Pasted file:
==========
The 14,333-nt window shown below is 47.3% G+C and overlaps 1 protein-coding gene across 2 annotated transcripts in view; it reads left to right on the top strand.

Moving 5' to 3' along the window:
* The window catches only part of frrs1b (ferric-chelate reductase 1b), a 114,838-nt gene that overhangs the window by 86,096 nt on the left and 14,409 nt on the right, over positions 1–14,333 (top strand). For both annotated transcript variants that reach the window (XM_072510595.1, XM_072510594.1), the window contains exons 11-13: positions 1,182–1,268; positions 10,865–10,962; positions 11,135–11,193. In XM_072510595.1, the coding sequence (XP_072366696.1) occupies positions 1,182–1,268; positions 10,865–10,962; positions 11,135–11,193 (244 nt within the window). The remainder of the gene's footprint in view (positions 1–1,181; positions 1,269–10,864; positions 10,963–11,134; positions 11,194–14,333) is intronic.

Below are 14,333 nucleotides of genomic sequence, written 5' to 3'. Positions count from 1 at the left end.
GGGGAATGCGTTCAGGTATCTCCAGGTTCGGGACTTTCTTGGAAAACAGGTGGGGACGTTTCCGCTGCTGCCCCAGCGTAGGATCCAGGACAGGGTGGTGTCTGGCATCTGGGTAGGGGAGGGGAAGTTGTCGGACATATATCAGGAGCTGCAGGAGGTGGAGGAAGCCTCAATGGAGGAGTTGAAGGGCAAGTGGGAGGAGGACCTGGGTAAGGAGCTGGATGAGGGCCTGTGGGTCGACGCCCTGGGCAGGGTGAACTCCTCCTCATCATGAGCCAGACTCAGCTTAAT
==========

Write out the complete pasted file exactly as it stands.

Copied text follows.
The 14,333-nt window shown below is 47.3% G+C and overlaps 1 protein-coding gene across 2 annotated transcripts in view; it reads left to right on the top strand.

Moving 5' to 3' along the window:
* The window catches only part of frrs1b (ferric-chelate reductase 1b), a 114,838-nt gene that overhangs the window by 86,096 nt on the left and 14,409 nt on the right, over positions 1–14,333 (top strand). For both annotated transcript variants that reach the window (XM_072510595.1, XM_072510594.1), the window contains exons 11-13: positions 1,182–1,268; positions 10,865–10,962; positions 11,135–11,193. In XM_072510595.1, the coding sequence (XP_072366696.1) occupies positions 1,182–1,268; positions 10,865–10,962; positions 11,135–11,193 (244 nt within the window). The remainder of the gene's footprint in view (positions 1–1,181; positions 1,269–10,864; positions 10,963–11,134; positions 11,194–14,333) is intronic.

Below are 14,333 nucleotides of genomic sequence, written 5' to 3'. Positions count from 1 at the left end.
GGGGAATGCGTTCAGGTATCTCCAGGTTCGGGACTTTCTTGGAAAACAGGTGGGGACGTTTCCGCTGCTGCCCCAGCGTAGGATCCAGGACAGGGTGGTGTCTGGCATCTGGGTAGGGGAGGGGAAGTTGTCGGACATATATCAGGAGCTGCAGGAGGTGGAGGAAGCCTCAATGGAGGAGTTGAAGGGCAAGTGGGAGGAGGACCTGGGTAAGGAGCTGGATGAGGGCCTGTGGGTCGACGCCCTGGGCAGGGTGAACTCCTCCTCATCATGAGCCAGACTCAGCTTAAT